Rocky Mountains: Wild Edible and Medicinal Plants part 1

A few weeks ago I moved to Steamboat Springs, CO, and overnight my world changed. I went from temperate, shady Washington, where everything is damp, green, and lush… to the Rocky Mountains, where nearly every day in this alpine environment is dry and sunny. I have been finding that the plant community is like a fusion between what is found in the high, eastern side of the Cascades (of Washington), and what I found in central Alaska–  Not quite everything from each, but a good mix of the two.

Now that I am getting used to what food I can forage for, and what medicine is readily available, I thought I would start to share it with you all…  First below I have some pictures of plants, and then below that I have a list of ways to use the plants. There are some plants that I have descriptions for below that I don’t have pictures for yet, sorry!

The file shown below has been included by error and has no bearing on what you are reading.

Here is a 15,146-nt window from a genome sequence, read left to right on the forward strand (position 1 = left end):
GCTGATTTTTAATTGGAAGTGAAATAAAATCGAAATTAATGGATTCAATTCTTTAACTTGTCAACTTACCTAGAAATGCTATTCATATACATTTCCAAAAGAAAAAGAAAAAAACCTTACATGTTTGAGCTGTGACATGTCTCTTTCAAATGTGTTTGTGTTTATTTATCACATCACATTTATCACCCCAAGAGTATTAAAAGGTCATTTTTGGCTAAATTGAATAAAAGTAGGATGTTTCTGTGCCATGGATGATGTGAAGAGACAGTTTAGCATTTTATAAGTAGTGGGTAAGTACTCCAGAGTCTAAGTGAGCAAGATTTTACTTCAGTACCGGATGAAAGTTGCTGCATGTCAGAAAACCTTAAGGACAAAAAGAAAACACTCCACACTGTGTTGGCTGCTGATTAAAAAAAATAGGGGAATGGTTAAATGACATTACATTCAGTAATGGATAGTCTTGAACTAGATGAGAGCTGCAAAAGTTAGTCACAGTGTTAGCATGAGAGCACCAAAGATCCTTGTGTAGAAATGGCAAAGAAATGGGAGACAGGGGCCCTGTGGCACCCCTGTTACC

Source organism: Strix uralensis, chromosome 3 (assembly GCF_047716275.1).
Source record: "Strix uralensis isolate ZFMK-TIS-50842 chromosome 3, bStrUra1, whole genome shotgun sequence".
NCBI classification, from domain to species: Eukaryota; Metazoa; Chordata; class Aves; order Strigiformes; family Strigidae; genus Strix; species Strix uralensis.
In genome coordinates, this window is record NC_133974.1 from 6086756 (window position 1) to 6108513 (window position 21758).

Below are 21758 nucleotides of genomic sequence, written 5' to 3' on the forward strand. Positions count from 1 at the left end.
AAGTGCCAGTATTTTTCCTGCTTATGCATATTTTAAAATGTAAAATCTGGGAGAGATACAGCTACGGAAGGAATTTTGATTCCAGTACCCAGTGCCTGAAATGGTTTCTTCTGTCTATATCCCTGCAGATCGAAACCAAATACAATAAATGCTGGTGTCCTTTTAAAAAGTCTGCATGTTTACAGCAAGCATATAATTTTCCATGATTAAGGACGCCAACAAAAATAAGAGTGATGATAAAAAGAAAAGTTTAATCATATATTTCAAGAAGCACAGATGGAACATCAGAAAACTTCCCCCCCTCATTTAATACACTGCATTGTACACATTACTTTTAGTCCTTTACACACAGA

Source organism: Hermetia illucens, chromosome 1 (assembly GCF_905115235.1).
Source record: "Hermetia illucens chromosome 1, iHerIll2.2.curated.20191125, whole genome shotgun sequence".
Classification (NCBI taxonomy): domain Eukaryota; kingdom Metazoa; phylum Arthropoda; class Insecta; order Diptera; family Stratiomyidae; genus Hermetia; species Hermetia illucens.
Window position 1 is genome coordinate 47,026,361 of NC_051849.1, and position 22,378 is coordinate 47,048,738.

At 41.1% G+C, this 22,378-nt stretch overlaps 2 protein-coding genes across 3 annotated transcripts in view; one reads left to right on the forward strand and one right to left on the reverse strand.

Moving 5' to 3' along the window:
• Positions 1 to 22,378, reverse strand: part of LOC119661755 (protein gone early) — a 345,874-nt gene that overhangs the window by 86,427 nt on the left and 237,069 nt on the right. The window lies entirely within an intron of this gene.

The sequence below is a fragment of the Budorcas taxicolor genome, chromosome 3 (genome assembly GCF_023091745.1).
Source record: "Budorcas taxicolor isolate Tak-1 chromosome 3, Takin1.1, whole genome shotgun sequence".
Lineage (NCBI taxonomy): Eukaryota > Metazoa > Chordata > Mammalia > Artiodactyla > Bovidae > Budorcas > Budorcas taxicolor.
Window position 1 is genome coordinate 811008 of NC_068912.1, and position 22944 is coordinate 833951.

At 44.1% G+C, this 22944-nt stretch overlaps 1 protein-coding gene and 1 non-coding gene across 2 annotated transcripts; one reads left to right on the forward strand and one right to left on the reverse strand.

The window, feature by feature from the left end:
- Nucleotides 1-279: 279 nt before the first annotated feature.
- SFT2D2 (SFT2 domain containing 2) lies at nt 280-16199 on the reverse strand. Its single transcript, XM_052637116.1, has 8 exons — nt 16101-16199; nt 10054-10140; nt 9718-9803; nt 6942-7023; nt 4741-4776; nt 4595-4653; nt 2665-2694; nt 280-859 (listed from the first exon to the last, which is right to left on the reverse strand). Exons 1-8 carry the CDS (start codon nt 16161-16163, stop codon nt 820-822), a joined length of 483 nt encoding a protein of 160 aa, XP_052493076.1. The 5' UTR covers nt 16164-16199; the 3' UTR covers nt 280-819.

1. Salsify, Tragopogon dubious– This wonderful weed grows in just about every stretch of disturbed soil that there is around here. I have found it all over my yard, as well as on every bike trail and foot path that I’ve been on so far. You can see from the picture that the flower and the flower pod (which is to the left of the flower) have quite a unique look to them. The only thing I can think of that you may confuse the flower with from afar is dandelion, but once you get up close it is easy to see the flower with those special bracts, and stem with very non-dandelion leave, is nothing else but Salsify! The flowers, flower buds, young stalks, and leaves are all edible raw or cooked, and are very tasty. Be sure you get the young stalks because after the flower goes to seed they stalks seem to be a bit more woody.